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5 Ways to Prepare for a Virtual Summer Internship
May 26, 2020
BR 5 Ways to Prepare for a Virtual Summer Internship

Due to the Covid-19 pandemic, many internship programs have been cancelled or moved to be remote. For many companies as well as those of you participating in these internships, this shift is completely unprecedented. To help you be prepared and successful, we here at BrandResumes have lined up our recommendations.

1. Stay focused

According to some studies, we begin to mentally tire after 45-60 minutes of deep focus. So it is no surprise that retaining that focus at home becomes even harder. When we work from home, it can be tempting to play around on your phone more or have music playing and a TV on in the background while you work, but all of that does nothing but slow down your productivity. And if you have pets at home, they can be even more distracting than all of the rest combined.

At home, there is no one to keep you accountable for staying focused except yourself. Do yourself a favor and put the phone away, shut the TV off, and close out any tabs on your computer that aren’t solely for work. If you need some more incentive to help you stay focused, for every assignment you complete or task you finish, allow yourself to grab your favorite snack or take five minutes to check your phone. It won’t hurt you to give yourself rewards, but be careful not to abuse that system.

BR Find a Work Space

2. Have a set workspace

If you’re really struggling to stay focused, it can help immensely to have a set space to work. Avoid doing anything in your bed and make sure that you’re in a quiet space before you get started. On really nice days, it can even be nice to grab your things and do some work outside for a bit.

Wherever you choose to work, make it your everyday spot to help create some routine. Once that routine is established, you’ll feel more focused and ready to work in that space.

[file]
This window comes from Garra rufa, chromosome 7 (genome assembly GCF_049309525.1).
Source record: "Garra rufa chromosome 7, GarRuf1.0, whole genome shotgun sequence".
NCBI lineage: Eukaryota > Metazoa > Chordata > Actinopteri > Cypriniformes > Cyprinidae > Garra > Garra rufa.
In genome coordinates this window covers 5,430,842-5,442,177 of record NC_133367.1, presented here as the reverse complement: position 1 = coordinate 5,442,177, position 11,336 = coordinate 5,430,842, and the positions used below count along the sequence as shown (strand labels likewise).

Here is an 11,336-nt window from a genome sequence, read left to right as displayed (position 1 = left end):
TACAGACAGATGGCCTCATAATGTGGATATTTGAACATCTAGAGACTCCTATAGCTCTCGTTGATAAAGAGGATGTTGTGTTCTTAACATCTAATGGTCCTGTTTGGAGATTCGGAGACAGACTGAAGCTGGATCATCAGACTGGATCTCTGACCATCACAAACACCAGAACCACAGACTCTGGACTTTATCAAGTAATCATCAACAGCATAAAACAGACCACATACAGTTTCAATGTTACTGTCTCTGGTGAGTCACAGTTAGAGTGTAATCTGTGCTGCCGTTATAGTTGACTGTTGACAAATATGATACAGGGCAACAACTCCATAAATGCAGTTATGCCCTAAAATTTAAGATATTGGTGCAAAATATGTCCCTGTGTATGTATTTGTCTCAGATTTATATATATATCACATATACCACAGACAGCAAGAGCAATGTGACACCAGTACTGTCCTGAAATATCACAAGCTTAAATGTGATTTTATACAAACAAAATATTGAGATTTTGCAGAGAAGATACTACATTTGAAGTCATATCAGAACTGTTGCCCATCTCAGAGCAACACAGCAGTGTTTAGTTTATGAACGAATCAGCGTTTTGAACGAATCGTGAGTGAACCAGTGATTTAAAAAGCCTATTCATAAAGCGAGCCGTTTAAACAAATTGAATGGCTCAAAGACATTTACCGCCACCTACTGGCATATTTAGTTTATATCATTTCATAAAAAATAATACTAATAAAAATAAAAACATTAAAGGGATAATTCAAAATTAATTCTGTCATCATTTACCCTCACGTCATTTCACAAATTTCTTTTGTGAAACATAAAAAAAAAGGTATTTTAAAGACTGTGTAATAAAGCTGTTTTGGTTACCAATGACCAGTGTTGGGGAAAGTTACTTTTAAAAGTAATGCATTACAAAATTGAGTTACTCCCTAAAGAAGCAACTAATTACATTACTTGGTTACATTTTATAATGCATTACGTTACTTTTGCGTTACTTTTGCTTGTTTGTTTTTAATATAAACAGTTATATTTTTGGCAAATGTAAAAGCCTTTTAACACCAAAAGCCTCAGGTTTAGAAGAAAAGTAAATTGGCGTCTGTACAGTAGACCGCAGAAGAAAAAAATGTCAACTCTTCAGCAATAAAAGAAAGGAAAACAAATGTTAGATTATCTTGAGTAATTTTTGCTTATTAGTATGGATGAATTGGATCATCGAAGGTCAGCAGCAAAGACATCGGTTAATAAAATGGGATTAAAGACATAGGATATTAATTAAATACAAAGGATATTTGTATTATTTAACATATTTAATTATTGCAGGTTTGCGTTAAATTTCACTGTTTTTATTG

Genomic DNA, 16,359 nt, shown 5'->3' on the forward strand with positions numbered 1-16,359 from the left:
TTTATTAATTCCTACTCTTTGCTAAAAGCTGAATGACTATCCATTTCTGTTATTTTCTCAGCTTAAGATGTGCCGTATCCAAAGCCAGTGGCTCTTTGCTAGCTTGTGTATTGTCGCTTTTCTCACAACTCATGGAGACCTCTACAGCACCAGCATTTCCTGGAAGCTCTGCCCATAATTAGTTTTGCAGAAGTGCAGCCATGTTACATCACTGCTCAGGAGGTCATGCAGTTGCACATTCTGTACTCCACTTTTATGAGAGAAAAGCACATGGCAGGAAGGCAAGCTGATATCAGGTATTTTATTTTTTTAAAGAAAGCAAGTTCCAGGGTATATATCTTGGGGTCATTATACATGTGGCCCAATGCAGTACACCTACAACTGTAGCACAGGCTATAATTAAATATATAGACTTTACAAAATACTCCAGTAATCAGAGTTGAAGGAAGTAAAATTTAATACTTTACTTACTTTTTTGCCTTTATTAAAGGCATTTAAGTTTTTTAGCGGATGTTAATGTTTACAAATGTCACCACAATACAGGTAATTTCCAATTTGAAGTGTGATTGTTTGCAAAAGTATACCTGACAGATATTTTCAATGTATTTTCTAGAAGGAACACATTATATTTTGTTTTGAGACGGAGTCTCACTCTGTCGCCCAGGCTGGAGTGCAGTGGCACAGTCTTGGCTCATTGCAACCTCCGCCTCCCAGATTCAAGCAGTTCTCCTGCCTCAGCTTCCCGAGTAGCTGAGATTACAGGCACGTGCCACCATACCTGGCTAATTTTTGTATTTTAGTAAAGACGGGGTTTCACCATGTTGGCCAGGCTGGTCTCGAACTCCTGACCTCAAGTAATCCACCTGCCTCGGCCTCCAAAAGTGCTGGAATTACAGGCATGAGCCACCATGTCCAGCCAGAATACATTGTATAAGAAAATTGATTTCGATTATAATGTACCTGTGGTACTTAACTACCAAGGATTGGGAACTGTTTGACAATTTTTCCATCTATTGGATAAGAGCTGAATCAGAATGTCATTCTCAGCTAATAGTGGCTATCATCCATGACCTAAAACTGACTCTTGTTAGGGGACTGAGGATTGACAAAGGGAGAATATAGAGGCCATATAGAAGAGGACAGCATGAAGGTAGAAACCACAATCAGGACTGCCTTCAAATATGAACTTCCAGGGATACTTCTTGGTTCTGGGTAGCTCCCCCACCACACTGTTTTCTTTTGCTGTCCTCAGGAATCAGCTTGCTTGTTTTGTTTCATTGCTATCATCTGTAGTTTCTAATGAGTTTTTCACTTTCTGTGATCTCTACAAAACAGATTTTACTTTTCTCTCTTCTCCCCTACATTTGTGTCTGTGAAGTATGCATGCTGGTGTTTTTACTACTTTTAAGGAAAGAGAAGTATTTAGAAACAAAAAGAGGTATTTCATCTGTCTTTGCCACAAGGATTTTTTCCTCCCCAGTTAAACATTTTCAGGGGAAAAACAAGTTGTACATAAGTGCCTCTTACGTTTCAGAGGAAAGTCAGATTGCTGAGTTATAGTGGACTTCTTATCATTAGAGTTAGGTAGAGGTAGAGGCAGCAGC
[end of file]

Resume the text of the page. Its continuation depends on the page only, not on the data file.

3. Keep networking

As an intern, networking with your supervisors and other interns is incredibly important and can be a huge help to you when you finally enter the job market. Unfortunately, it won’t be as easy to network with these people without getting the chance to see them in the office everyday, but that doesn’t mean you shouldn’t be trying to network with them.

However your team has chosen to communicate, use it to your advantage. Find these people on LinkedIn and connect with them. Send nice emails and messages to your supervisors and even simply ask them who else it would be helpful for you to introduce yourself to. If you take the initiative to get to know these people, it won’t go unnoticed. For more tips on connecting through LinkedIn, check out this article.

BR Communication

4. Communicate

Another obstacle presented by interning remotely is not having others easily available to answer questions or concerns you may have as you complete tasks. By taking it upon yourself to reach out to your supervisors and your fellow interns, you’ll set up an open communication that will only benefit you.

Your supervisors will respect you taking the initiative and you can help yourself and others by communicating with the other interns when you have questions or want to present new ideas.

5. Remember why you’re there

An internship is a great way to gain experience and build your network. Not to mention, you should be learning about the industry and the professional world during your time there. We know that it’s summer and that you may be working remotely, but neither of those is an excuse to goof off or not do your work to the best of your ability.

Take every opportunity you can during your internship period. You never know, maybe it will land you a job offer or even help you realize that you want to change your career focus. Either way, as long as you use your time wisely and work hard, good things will come. For more tips, you can check out another article here.

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By Emily Provost

Emily is BrandResumes' Content Specialist and is an Associate Resume Writer. She completed her Bachelor of Arts in Publishing Studies with double minors in Marketing and Journalism from Hofstra University. She has had editorial experience working as an editor for various publications from Hofstra and worked as a writing tutor for undergraduate students.

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